When we got Dunkin he was already four years old. When we moved to L.A. he wouldn’t come near my closet. I would open the closet and he would leave the room. It took me a month, two months to realize the closet was the place where I hung my belt. My pants have been sliding down ever since.


In Michigan, he was just a dog. In L.A. people come up to touch them. They ask his breed. His age. They run their fingers through his fur. Women coo, smile as though he’s been winking at them. They ask to be photographed with him. They forget about me while I’m taking their picture.


The first three years my wife and I had our dog, we believed him to be a mutt. That’s what they told us at the Humane Society on Cherry Road in the Michigan backwater. Part German Shepherd, part Golden Retriever. Tan and white. He was found in Detroit under a bridge, ribs showing through his coat, keeping a dead dog company. I loved that story as much as our actual dog.

Dunkin is well-trained, well-behaved, timid and patient. How did he get away? How did he get this way? He’s so perfect, it was good to know he was a mutt. Smarter than the fancy dogs. A dog not for shows but for daily use.

But now we’ve learned he’s a pure-bred. A rare breed at that. In 1981, there were only 23 Chinooks left.

It’s as if what you thought was your daily coffee mug turns out to be a Ming vase. What do you do with it now, and what do you use for drinking coffee?

He seems worth more, I like saying ‘Chinook’ and explaining the New Hampshire origins of the breed. We’ve wasted so much time of our time together already. I recommend checking out these info about cavalier king charles spaniel dog.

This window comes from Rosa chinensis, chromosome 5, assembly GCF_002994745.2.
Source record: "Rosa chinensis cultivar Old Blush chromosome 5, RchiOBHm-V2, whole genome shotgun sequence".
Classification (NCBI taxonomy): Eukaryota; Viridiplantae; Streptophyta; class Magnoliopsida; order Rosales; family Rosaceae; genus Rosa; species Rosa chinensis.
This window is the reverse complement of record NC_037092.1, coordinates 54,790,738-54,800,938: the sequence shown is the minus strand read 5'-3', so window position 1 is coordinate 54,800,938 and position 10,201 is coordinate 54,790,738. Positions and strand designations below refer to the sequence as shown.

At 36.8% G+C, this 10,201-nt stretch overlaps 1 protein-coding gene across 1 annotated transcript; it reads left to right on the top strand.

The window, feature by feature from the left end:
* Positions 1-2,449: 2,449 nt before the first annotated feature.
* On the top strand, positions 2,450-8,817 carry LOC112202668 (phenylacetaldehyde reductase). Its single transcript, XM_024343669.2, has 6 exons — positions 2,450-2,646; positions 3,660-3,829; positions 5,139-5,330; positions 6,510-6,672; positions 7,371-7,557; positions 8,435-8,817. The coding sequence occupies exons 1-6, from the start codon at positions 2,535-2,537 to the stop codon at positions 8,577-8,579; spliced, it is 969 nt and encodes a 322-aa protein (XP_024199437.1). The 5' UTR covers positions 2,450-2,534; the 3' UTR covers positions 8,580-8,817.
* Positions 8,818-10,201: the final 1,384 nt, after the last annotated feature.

The lyre-leaved sage emerged with vigor the following spring. A true perennial, it returned in the same place it had been planted, and then some. Several descendants appeared nearby. They announced themselves in rosette bursts of dark green leaves alive with purpled veins. Started by seeds, I thought. Happy ones. Within weeks, tall stalks—dotted with rows of pale blue-violet blossoms—grew straight up from the leafy centers. Each flower had a triangular yawn with a wide protruding lower lip and thin top one. Noticing the sage’s effortless replication and early color among the other sleepy perennials, I let them sprout forth.

Davis Schneiderman took the quiz.

Davis Schneiderman played the game.

Davis Schneiderman took the ‘what psychedelic-era pop song crossed with a washed-up sci-fi character are you?” quiz. Answer: Tomorrow Never Knows Mr Spock…


We have two fish ponds: one inside, in an atrium, which holds six to seven hundred gallons of water and a larger one outside in the yard containing three to four thousand gallons of water.

This is a snapshot of some of the atrium koi several years ago. (We didn’t have “Pretty Blue” or his siblings at this time.)

Here are a few pictures of our outside pond with some of the fish and some of their babies:



The above picture is the outside fish’s babies.  There are zillions.

We just found out that our suicidal koi are not unique. Koi actually are known for leaping out of their enclosures, because they love to jump and they don’t have the sense to crawl with their little fins back into the water. We got some pretty, but different, fish for the atrium, since attrition was decimating the atrium pond. We toyed with trying to catch the remaining koi and putting them in the larger outside pond. They would have been happier and safer in terms of jumping out there, but there were other problems involved. First of all, it is supremely difficult to catch fish in a net. I know you don’t believe that, but you should just try it sometime. Fish don’t do much, but they are extraordinarily good at defensive swimming. The second problem is that koi swim at the top of the water and are brightly colored so that they are easily spotted by hungry fish-eating birds. The birds here in Miami Beach use our pond like a sushi bar. Here is a photo of a Giant Egret, one of our frequent diners:

There are also Great Blue Herons.

and Cormorants

Our back yard is their favorite hangout.